"But, by the mid-'80s we had gained a lot of notoriety and we were bringing in a lot of money and we were hijacked by the extreme Left who basically took Greenpeace from a science-based organization to an organization based on sensationalism, misinformation, and fear," Moore insisted.
The Greenpeace founding member echoed an argument he made against the Green New Deal on "Tucker Carlson Tonight" Monday evening.
Moore said he opposed the climate plan proposed by Rep. Alexandria Ocasio-Cortez (D-N.Y.) "because it would be basically the end of civilization if 85 percent of the world's and also 85 percent of the U.S.’s energy — in the form of coal, oil, and natural gas — were phased out over the next few years. Like, ten years. We do not have anything to replace them with."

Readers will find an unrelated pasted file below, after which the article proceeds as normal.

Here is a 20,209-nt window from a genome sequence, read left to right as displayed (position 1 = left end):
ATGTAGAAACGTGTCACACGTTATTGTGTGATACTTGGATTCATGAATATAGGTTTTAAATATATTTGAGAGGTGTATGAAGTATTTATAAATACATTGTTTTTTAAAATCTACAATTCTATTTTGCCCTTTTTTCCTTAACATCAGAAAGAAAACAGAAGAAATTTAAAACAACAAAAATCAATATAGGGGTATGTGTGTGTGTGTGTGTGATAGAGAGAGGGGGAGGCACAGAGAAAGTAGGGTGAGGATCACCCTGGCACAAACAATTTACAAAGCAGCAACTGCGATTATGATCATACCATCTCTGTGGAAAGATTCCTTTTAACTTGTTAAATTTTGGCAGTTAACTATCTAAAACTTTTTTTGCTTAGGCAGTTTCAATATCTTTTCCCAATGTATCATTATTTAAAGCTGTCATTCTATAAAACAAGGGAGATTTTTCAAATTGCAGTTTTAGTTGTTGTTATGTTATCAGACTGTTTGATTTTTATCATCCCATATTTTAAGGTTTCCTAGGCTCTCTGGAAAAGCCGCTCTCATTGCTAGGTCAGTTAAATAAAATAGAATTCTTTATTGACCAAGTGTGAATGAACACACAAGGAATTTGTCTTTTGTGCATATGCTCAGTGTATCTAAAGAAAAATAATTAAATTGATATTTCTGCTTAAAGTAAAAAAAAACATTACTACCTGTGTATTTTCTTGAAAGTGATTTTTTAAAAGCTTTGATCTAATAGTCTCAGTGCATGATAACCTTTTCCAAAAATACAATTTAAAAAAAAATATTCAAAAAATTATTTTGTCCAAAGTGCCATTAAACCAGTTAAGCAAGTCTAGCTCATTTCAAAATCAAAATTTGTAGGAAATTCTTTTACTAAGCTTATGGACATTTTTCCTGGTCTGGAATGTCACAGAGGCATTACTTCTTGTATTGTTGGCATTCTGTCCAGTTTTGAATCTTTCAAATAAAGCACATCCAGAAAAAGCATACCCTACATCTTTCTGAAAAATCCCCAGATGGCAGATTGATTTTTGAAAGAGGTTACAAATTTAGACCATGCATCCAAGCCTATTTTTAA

Nuclear reactors might be able to meet those needs, "but that isn’t going to happen because the greens are against nuclear, and they’re even against hydroelectric dams, which at least is renewable. But they don’t support that either, so basically, they are opposed to approximately 98.5 percent of all the electricity that we are using and nearly 100 percent of all the vehicle and transportation and ships and plans energy that we are using."
Moore argued that the biggest problem with phasing out fossil fuels entirely would be mass starvation in the cities. Transporting food from farms to cities "requires large trucks, and there’s not going to be any electric tracks any time soon hauling 40 tons of food into the supermarkets where the people in the cities probably think it originates in the supermarket. But it does not."